Blackburn Point

This old bridge deep down in the ICW is a unique fishery and can produce some of the biggest fish I’ve seen caught or hooked up with in Sarasota. It can be quite the view too, walking across the main swing bridge. At night, looking down, there are times you will see 100 fish ranging from small snook to 40″ red drum, big monster snook and juvenile tarpon.

The tide here flows with the Venice jetties. So outgoing tide is flowing south and incoming tide is flowing north.


Plenty of parking at Blackburn. Lots of side of the road spots and some big lots, never been a problem finding a place to park and fish.

Fishing The ICW

  1. The most popular spot to fish at blackburn is following a little path down on the NE side of the main swing bridge. There’s a picnic table down there and access to casting out in the ICW and towards the bridge light on the NW side. You can also take a little trail through the mangroves and stand in knee deep water to cast out towards the oyster beds and mangrove island that is labeled spot number 8.
    Big snook have been caught here throwing a heavy NLBN and working it slowly back to you on an outgoing tide. The fish will be facing north and the tide will slowly sweep your lure south while you reel it in.
    Throwing rapalas or paddle tails at the bridge light and working them back to you quickly is a great way to hook up with some mid size snook and occasionally a bigger one cruising the light too.
  2. Behind the bridge tender’s building there is a little path to the SW side of the bridge. Not a lot of standing room but on an incoming tide you can get a ton of action here casting out to the left of the left and working a small lure back to you.
  3. You can stand on a ledge on both sides of the bridge on the west side, north and south. On the north side you can walk down a slope to land a big fish but on the south side that’s not possible so you will need either a bridge net or just catching dinks you can reel up on this side.
    I haven’t had a ton of luck over. I lost a really big snook one night throw a lady fish head at the fender when the tide was slow. You can reach the light from the NW side if you walk down a bit and catch dinks that way.
  4. I’ve caught some nice snook and reds here. At mid to high tide you will be in water up to your knees sometimes to walk around the mangroves and get there but its got a little beach you can fish from. I like to run live pins or mullet here because its just out of the main flow of the tide enough that you can work them at a slower speed. Lures are great here too though.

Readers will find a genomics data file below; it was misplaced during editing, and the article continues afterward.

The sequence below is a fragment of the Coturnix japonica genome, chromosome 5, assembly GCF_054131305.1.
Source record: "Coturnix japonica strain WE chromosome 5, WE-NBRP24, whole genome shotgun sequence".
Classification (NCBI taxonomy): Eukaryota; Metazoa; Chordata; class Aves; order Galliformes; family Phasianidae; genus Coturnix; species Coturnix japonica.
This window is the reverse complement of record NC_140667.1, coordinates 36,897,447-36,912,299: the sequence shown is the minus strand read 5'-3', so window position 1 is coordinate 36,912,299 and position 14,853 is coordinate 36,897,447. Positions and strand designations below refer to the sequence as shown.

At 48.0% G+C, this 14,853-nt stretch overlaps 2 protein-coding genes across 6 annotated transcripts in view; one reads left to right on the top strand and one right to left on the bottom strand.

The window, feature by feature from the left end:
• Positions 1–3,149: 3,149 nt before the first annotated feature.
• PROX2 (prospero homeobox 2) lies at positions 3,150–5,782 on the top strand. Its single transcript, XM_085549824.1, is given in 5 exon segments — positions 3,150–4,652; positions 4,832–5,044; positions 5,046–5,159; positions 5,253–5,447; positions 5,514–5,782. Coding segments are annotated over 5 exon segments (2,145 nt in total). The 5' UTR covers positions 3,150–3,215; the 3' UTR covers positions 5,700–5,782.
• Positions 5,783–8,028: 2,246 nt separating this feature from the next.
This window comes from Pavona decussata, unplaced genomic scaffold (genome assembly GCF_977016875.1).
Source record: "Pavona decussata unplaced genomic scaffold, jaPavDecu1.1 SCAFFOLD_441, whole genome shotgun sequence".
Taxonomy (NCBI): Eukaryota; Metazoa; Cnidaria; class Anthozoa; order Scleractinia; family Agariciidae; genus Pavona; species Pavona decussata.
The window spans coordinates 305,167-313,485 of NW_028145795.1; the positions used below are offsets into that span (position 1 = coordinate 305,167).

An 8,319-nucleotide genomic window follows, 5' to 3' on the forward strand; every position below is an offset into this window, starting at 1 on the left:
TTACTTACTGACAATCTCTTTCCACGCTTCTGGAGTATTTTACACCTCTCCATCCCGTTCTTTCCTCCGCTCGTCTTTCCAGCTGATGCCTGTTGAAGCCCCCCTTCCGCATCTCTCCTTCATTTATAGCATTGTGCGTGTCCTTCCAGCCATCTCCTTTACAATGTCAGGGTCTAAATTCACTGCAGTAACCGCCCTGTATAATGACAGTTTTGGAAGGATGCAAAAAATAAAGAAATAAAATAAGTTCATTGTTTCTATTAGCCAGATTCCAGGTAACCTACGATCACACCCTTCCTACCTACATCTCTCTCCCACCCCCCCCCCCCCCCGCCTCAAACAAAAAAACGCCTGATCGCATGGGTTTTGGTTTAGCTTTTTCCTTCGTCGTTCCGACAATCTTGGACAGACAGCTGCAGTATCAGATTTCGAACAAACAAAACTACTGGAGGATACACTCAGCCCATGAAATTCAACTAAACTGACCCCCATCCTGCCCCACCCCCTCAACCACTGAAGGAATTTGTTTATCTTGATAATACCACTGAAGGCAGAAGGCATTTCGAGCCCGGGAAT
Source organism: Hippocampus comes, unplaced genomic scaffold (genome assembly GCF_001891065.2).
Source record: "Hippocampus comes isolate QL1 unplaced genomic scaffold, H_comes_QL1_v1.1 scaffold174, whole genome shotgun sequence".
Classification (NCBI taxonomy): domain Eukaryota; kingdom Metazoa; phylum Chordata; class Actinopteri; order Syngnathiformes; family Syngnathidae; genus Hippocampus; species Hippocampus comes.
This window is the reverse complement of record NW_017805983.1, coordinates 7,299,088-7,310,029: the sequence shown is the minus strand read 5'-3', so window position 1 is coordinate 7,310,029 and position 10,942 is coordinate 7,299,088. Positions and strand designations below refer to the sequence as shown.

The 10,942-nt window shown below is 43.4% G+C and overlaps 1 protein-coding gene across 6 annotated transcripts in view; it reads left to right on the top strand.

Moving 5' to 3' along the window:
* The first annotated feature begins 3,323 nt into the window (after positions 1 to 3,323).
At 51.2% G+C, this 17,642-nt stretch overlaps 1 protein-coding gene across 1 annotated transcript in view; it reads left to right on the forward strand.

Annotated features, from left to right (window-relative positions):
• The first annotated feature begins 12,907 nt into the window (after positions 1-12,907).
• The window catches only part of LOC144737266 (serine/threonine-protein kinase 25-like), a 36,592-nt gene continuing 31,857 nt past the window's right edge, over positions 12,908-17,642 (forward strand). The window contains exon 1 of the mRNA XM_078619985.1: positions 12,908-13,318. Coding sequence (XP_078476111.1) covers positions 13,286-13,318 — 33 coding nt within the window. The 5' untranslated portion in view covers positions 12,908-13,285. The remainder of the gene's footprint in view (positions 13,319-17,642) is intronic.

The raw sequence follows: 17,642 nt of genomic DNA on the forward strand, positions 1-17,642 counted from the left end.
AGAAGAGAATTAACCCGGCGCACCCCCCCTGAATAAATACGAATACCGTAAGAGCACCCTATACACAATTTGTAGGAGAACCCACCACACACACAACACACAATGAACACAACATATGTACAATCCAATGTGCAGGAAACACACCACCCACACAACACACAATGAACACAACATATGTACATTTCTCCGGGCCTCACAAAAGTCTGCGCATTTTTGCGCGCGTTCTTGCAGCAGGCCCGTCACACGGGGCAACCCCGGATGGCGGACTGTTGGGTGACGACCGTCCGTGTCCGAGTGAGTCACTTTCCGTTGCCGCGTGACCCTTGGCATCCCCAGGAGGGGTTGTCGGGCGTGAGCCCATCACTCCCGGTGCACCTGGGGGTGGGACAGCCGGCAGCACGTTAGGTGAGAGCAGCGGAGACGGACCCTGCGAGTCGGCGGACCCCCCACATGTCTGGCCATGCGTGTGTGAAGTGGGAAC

5. Is good if you really want to get away from other fisherman but its a wetter journey and legit wading out there to fish.
  6. This is a floating dock that kayaker often use. You can walk a ways out on it and fish. I haven’t had a ton of luck back here but the fish do come in and its worth throwing a bit. Very grassy and shallow all around so best to use weedless or topwater here.
  7. Can be good spot for throwing a cast net but with all the boat traffic from the ramp here I’ve never caught anything.
  8. Taking a little canoe or even just wading out to this mangrove/oyster bed island can be a very rewarding fishing experience. Usually some dry spots you can stand on but most likely going to be wading around when out here. Its not very deep once at the island but getting there you will get in well over your waste, sometimes chest high which is a bit sketchy at night but we all like a little adventure sometimes.
    I’ve caught a bunch of big red fish here with buddies throwing paddle tails and small, live pin fish in the 2-3″ range. Can throw in every direction and find fish.
    Hitting this spot in the early morning time, talking sunrise and just after, with a gold spoon can be a great session with the reds.

Fishing The Mini Bridge

This can be a killer spots for loading up on mangrove snapper and sheepshead in the late winter and spring with just some shrimp.

It’s also a great spot for a giant snook if you are ready to put in some time. Catching a the second half an incoming tide that’s not moving too crazy, launch a big piece of dead bait, cut lady fish, thawed out finger mullet, something like that as far to the north east side as you can and let it sit. Get yourself a lawn chair or something and just sit for a couple hours and wait. There’s a real good chance a big mama is gonna come cruising by nice and slow looking for some easy grabs.

Questionable Options (Fenders, Restaurant)

Fishing the bridge fender on the east side is probably the most productive way to find big fish here. Without a boat, you really aren’t supposed to do this on foot but you technically can. The bridge tenders come out at night with a flashlight every hour or so and look for folks til they fall asleep around 11 or midnight. They don’t call the cops unless you tell them you aren’t leaving when they tell you to. I do not recommend doing this for liability reasons, just saying its possible to catch monsters this way.

There’s a restaurant with a bunch of little docks on the NE side by the marina. When they are shutting down or closed I’ve never had anyone bother me fishing them at night. Not supposed to I don’t think, but there aren’t any signs saying not to, at least not when I was last there a in early 2023.